Can Individual, Group and Organizational Learning explain the Human Resource Development - Employee Performance Relationship? A multilevel study in small, medium- and large-size organizations

Held, Hanna E. (2012) Can Individual, Group and Organizational Learning explain the Human Resource Development - Employee Performance Relationship? A multilevel study in small, medium- and large-size organizations.

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Abstract:Strategic Human Resource Management (SHRM) encloses the human resource (HR) activities that are planned in alignment with the organization's strategy in order to reach its competitive advantage (Wright & McMahan, 1992). HR practices are used to reach this competitive advantage by increasing productivity and performance (Clardy, 2008) through its influence on employees' knowledge, skills and abilities (Bowen & Ostroff, 2004). Although there is scientific support that HR practices can improve performance (Nishii & Wright, 2008; Combs, Liu, Hall, & Kitchen, 2006; Becker & Huselid, 2006), it is still not clear how this link occurs (Bowen & Ostroff, 2004). Bowen and Ostroff (2004) and Nishii and Wright (2008) ask for illumination of the so-called "black box" by showing how HRM and performance are related. When examining HR practices, researchers have primarily focused on intended HR policies investigated at the top and HR management level. They neglected how HR practices have actually been implemented by line managers and perceived by employees. The present study concentrates on one major element within the domain of HRM, namely the development of the human resource, measured as intended and perceived. Human Resource Development (HRD), as a crucial part of HRM, is an effective instrument to reach the competitative advantage (Horwitz, 1977). Thus, HRD aims to increase the individual learning capacity (ILC), the team or group learning capacity (GLC) and the organizational learning capacity (OLC) in order to contribute to individual and organizational performance (Chalofsky, 1992; Berge, Vernail, Berge, Davis, & Smith, 1994). In order to test for the hypotheses, the study is conducted within 30 small, medium- and large-size organizations within Germany and the Netherlands. The participants were 223 employees and 35 HR managers. The results showed that intended and perceived HRD are positively related to each other and both have a positive relationship with employee performance. In addition, the three learning capacities are significantly related to each other. The relationship between intended HRD and employee performance is mediated by ILC. The relationship between perceived HRD and employee performance is mediated by all three learning capacities. However, when all three variables are added at the same time, ILC shows to mediate the relationship alone. Future research will have to show in how far different factors play a role in the HRD - employee performance relationship. Future research should be use different measures in order to avoid common method variance. Overall, attentions has to drawn to this research area.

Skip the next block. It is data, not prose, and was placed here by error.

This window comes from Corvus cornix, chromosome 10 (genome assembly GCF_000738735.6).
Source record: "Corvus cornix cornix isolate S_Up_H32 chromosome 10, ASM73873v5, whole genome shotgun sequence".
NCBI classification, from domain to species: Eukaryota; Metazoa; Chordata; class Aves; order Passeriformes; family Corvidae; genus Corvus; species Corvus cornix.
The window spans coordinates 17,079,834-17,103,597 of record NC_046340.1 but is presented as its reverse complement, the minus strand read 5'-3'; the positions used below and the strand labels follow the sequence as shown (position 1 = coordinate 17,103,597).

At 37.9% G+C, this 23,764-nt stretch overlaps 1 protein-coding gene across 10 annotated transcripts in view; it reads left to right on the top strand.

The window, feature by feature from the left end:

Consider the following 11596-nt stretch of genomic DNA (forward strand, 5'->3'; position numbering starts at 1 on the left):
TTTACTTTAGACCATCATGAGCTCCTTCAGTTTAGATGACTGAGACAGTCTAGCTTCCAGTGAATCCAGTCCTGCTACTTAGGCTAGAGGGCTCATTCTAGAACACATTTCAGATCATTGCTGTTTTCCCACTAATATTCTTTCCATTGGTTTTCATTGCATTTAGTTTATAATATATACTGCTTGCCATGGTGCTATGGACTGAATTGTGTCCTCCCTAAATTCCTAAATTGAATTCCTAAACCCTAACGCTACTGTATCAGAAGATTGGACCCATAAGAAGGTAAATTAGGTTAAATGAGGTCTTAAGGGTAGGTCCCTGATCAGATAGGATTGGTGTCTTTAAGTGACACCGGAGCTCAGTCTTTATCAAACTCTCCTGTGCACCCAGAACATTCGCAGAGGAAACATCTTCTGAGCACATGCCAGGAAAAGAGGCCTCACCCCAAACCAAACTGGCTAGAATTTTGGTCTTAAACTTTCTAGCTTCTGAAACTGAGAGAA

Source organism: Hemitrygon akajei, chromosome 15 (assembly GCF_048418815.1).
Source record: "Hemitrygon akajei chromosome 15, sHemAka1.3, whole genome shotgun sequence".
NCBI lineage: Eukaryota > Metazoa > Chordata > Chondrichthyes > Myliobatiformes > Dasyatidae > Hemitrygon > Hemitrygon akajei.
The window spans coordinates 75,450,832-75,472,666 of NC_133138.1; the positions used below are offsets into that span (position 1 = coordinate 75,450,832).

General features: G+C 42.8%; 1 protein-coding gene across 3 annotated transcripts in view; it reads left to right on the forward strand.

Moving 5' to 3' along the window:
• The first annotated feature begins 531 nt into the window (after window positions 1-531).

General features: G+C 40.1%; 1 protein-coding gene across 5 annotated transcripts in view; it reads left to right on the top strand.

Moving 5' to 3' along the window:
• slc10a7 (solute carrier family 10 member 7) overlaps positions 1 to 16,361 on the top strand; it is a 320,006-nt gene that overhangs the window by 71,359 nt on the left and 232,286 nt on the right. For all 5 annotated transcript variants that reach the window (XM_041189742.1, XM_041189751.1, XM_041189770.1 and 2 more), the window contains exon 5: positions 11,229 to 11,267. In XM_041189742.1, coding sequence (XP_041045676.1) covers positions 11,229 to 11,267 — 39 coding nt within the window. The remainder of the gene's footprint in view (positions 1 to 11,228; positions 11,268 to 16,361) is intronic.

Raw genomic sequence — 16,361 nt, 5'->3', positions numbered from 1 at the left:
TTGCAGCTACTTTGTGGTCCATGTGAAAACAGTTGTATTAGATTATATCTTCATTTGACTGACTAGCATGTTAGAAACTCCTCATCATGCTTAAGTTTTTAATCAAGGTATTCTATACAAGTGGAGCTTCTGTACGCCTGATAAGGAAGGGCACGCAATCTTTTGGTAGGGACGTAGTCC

Item Type:Essay (Master)
Faculty:BMS: Behavioural, Management and Social Sciences
Subject:77 psychology
Programme:Psychology MSc (66604)
Link to this item:http://purl.utwente.nl/essays/62440
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